APR 18, 2016 7:30 AM PDT

Yeast Screen Could Improve Genetic Diagnoses

WRITTEN BY: Xuan Pham
The human genome is not a static collection of three billion DNA letters; rather, it is a dynamic system subject to mutations at all times. Between any two people, about 3 million of these bases are different – a factor that contributes to our uniqueness in appearances and in disease predispositions.
 
The good news is that most of the differences between individuals seem to have no clinical effects. But the bad news is that scientists have to sift through many genetic variations to find the one that cause disease. And though DNA sequencing has progressed this task by leaps and bounds, we still don’t know as much as we would like. To get ahead at screening the genome, scientists at the University of Toronto think we should turn to a very simple, unicellular organism fondly known as “baker’s yeast.”
 
Baker's yeast
Baker’s or budding yeast (Saccharomyces cerevisiae) is our billion-year-old cousin, and it’s been used as a genetic model organism for decades. Though there are many obvious differences between humans and yeast, this eukaryotic system can be used to study many basic cellular processes. A fair number of genes are also evolutionarily conserved between the two species, allowing genetic comparisons to be made. And, of course, as a unicellular organism, yeast offer easy, cheap, and quick experimental subjects to study.
 
Using the yeast as a screening tool, the research team aimed to make a catalogue of damaging human mutations. Specifically, they hoped to make a “look-up table” of mutations, so that when the same mutation is found in a patient, a physician can easily diagnose the mutation as harmful or benign. "If we want to interpret people's personal genomes, then we need a way of knowing whether variants are damaging the gene they are in," said Frederick Roth, co-director of the Canadian Institute for Advanced Research Genetic Networks Program and senior study author.
 
To do so, they replaced genes in the yeast with normal or mutated human versions of the gene. If the yeast cells can survive with the normal human gene but not with the mutated human version, then the team would conclude the mutation is harmful. They did this for 179 mutations found in 22 genes associated with health conditions like autism, mental retardation, and heart disease. And the yeast system predictably identified a number of variants that are deleterious.
 
But the idea of making a variant catalogue is not new. In fact, scientists have been using computer algorithms, such as SIFT and PolyPhen, to predict variant effects for several years now. So what is the innovation for using yeast?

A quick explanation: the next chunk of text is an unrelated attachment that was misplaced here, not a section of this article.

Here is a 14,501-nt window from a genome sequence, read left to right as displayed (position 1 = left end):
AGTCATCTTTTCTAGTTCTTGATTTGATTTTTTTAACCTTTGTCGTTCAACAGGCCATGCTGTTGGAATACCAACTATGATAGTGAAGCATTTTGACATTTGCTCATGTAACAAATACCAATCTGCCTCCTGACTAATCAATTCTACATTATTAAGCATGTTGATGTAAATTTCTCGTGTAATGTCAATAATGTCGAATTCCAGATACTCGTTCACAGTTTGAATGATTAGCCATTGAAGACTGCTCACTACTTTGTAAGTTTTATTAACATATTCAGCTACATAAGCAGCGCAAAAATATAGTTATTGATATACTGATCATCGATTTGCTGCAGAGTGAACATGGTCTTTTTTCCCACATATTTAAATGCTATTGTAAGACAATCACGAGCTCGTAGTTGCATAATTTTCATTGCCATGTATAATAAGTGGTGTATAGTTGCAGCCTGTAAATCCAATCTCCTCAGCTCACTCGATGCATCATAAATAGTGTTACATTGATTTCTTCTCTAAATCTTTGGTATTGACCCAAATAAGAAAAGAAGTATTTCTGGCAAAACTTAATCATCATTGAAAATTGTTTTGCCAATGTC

For one, testing a mutation’s effect in a live cellular system is arguably more reliable than a computer prediction software. Furthermore, results from prediction software nearly always have to be validated in live cellular experiments, so starting with yeast might actually save time. 
 
So how did the yeast do against the machine? It outperformed the best available methods by identifying 62 percent of harmful disease variants, whereas the machine picked up 23 percent.
 
"By every measure we are beating the computational predictions. Some might say it's obvious that an experiment beats a computational prediction, but many clinicians would not accept evidence about human variants based on how they perform in baker's yeast. Our paper highlights the important and direct role that model organisms can play in interpreting individual human genomes," said Roth.
 
It is worth noting that pathogenicity indicated by the yeast experiment is still only a prediction tool – it is not the definitive evidence that a variant is harmful. But using the yeast to build a variant catalogue could go a long way to enhance our understanding of genetic mutations. 
 

Additional source: University of Toronto press release
About the Author
  • I am a human geneticist, passionate about telling stories to make science more engaging and approachable. Find more of my writing at the Hopkins BioMedical Odyssey blog and at TheGeneTwist.com.
You May Also Like
SEP 05, 2019
Clinical & Molecular DX
SEP 05, 2019
Muscular Dystrophy Drug by Sarepta Therapeutics: Approval or Rejection by Drug Regulating Authorities?
Duchenne Muscular Dystrophy (DMD is a rare, genetic disorder that hampers muscle movement and is the most common pediatric muscular dystrophy. I...
SEP 24, 2019
Immunology
SEP 24, 2019
Flu Shot Less Effective Due to Overuse of Antibioitics
New research out of the Stanford University School of Medicine shows that the consequence of overuse of antibiotics lowers the effectiveness of the seasona...
DEC 11, 2019
Health & Medicine
DEC 11, 2019
Can optical illusions help diagnose autism?
At first glance what do you see -- a young woman? Or perhaps a smooth jazz artist? This classic optical illusion occurs due to a phenomenon known as binocu...
DEC 17, 2019
Immunology
DEC 17, 2019
Increased Belly Fat with Aging Linked to Reduced Mental Flexibility
Did you ever consider that your brain can flex similarly to the way your biceps can? Sure, brain flexing is more abstract and less literal, but the concept...
JAN 04, 2020
Immunology
JAN 04, 2020
Why Do Skincare Products Sometimes Cause Rashes?
Chemicals commonly found in skincare products are intended to avoid interactions with the part of the immune system responsible for triggering allergic inf...
FEB 11, 2020
Clinical & Molecular DX
FEB 11, 2020
Portable device turns smartphones into diagnostic labs
Your smartphone lets you connect with friends, stores your memories, sends work emails and pays for your groceries. Soon, it could even help diagnose if yo...
Loading Comments...